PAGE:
Roma (2018)

by The Movie Diorama

Perfection. Absolute monochromatic perfection. Roma is a rarity. A drama that, for all intent and purpose, exudes minimal dramatic power. A contemporary feature that is riddled with simplistic dialogue and composed performances. But that is exactly why it works. It’s a “slice of life” depiction. A broad window into Cuarón’s personable childhood. It is fundamentally real.

Aparicio’s debut as a middle-class family’s housekeeper was nuanced, subtle and unpolished. Yet it supplied substantial authenticity to how real this story was. The agonising pain Cleo encounters throughout this yearly illustration of class, political, cultural and gender differences, weighed on my conscious because of how intimate this portrait of Mexico was. The crushingly emotional third act proves that (and yes, tears were produced yet again…).

You symbiotically become attached to these characters, not because of their gracious familial wholesomeness or illuminating personalities, but due to the tangible validity these individuals supply. It’s undoubtedly real, and Cuarón’s extraordinary ingenuity turns a seemingly fictitious strand of his childhood into a tapestry of reality.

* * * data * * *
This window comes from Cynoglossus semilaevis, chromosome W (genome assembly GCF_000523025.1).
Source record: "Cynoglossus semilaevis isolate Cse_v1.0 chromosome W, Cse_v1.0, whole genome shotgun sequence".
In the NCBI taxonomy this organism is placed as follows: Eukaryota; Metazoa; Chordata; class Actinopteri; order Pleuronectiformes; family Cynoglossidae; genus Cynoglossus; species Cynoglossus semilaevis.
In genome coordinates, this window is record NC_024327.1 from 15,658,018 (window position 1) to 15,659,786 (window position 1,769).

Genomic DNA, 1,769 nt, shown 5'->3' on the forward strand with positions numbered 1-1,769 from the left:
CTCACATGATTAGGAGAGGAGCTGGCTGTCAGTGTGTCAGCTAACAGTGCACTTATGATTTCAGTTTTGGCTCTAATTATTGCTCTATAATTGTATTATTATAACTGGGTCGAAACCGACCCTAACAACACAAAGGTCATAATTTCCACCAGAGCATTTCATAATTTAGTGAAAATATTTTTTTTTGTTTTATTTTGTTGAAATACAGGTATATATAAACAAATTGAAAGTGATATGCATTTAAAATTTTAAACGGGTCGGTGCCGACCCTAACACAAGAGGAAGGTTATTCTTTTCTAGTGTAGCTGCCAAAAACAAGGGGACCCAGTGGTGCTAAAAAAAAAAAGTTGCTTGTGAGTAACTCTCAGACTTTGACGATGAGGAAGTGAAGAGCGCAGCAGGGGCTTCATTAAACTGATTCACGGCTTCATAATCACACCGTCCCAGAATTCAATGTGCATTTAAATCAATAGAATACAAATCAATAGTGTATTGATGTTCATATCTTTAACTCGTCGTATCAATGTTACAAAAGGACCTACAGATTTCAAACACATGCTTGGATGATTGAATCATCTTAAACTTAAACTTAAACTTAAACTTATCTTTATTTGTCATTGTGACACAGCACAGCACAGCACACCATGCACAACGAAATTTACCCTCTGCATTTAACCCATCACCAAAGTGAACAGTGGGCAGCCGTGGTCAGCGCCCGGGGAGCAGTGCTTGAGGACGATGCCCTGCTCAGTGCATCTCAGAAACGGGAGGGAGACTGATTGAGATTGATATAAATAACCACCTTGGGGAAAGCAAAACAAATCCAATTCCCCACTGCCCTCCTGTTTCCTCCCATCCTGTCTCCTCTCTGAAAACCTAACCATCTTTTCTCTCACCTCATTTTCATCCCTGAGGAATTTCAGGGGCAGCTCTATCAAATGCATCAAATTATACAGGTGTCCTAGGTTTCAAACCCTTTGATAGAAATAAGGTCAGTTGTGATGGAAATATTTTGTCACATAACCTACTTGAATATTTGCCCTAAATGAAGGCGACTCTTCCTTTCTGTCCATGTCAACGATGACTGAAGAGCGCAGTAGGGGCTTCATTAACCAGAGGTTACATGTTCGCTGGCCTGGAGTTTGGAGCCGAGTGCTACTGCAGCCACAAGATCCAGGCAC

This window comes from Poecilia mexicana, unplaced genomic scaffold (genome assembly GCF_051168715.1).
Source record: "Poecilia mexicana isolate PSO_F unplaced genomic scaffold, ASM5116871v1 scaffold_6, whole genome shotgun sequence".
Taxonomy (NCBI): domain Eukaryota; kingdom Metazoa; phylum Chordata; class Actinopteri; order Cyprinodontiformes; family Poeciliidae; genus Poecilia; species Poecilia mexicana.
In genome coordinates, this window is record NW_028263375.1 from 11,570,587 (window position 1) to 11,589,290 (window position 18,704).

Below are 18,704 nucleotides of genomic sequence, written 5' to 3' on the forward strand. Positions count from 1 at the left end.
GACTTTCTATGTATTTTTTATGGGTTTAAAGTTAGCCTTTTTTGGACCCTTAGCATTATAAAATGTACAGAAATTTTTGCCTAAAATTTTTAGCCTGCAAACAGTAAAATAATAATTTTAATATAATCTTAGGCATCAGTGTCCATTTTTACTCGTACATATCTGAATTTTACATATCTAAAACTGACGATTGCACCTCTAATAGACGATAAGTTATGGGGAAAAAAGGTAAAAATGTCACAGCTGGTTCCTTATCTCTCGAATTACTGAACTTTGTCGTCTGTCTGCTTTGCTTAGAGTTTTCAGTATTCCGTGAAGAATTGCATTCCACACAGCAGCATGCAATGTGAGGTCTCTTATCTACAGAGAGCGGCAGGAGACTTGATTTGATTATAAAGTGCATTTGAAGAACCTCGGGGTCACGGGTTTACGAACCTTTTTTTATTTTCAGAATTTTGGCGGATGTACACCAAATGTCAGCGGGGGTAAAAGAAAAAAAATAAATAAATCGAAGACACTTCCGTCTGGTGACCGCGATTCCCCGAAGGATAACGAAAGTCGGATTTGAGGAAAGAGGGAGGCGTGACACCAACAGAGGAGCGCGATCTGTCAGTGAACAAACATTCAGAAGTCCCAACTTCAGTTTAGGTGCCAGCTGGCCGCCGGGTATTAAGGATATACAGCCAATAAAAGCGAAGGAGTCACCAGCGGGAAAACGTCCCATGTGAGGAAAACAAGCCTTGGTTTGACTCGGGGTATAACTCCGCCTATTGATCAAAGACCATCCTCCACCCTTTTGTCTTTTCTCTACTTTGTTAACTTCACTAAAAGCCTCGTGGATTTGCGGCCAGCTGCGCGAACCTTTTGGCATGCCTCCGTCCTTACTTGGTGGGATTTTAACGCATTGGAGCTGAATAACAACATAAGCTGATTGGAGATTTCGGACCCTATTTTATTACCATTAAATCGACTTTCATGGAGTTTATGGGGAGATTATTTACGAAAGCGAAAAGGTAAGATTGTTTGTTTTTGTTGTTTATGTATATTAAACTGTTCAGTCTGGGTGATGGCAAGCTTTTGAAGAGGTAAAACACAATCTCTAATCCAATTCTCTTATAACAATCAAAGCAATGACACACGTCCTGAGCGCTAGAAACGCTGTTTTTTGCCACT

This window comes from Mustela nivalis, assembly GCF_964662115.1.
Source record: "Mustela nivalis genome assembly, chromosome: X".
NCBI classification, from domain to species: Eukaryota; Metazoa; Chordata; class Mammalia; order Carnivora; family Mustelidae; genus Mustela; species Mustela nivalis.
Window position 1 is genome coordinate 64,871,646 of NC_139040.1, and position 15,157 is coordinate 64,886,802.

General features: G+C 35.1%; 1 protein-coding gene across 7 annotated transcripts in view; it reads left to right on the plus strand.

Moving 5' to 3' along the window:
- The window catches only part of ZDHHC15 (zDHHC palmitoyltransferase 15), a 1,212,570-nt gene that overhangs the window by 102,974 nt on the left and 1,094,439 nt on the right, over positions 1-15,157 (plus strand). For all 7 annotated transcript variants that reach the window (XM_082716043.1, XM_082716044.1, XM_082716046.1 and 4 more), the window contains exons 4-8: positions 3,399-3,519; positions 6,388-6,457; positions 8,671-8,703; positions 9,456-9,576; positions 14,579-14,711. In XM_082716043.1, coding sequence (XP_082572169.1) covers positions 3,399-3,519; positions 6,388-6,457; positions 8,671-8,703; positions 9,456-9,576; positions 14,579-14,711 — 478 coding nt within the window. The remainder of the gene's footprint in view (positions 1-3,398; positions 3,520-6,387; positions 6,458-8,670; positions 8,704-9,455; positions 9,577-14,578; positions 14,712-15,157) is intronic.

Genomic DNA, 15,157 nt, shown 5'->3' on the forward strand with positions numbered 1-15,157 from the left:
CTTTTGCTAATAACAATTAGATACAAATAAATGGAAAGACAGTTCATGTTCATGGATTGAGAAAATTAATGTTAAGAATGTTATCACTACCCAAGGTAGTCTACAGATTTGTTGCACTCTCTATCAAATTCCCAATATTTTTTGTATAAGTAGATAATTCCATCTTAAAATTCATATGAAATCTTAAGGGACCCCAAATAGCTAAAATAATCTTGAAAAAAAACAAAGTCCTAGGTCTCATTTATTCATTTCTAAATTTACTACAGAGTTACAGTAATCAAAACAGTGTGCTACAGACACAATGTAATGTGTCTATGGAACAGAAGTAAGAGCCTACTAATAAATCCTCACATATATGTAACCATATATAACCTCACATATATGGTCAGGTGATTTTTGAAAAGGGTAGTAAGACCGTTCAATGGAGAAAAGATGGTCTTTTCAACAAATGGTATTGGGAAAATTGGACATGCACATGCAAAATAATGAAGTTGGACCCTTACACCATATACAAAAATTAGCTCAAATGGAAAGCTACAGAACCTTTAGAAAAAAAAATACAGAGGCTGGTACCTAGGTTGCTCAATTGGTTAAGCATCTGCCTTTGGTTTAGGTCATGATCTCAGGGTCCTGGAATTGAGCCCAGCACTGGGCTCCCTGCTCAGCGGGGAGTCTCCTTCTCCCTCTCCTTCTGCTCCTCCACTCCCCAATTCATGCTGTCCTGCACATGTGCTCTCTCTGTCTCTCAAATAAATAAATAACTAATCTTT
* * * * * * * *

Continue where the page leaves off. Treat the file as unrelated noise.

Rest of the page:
There’s nothing else to add that wasn’t stated in the initial review of continuous superlatives (although a future essay could easily be produced…). Technically, narratively, emotionally and artistically perfect. It may not have won Best Picture, which was an absolute travesty, yet Libo’s legacy lives on. This is not for Cuarón. This is not for us. But for Libo…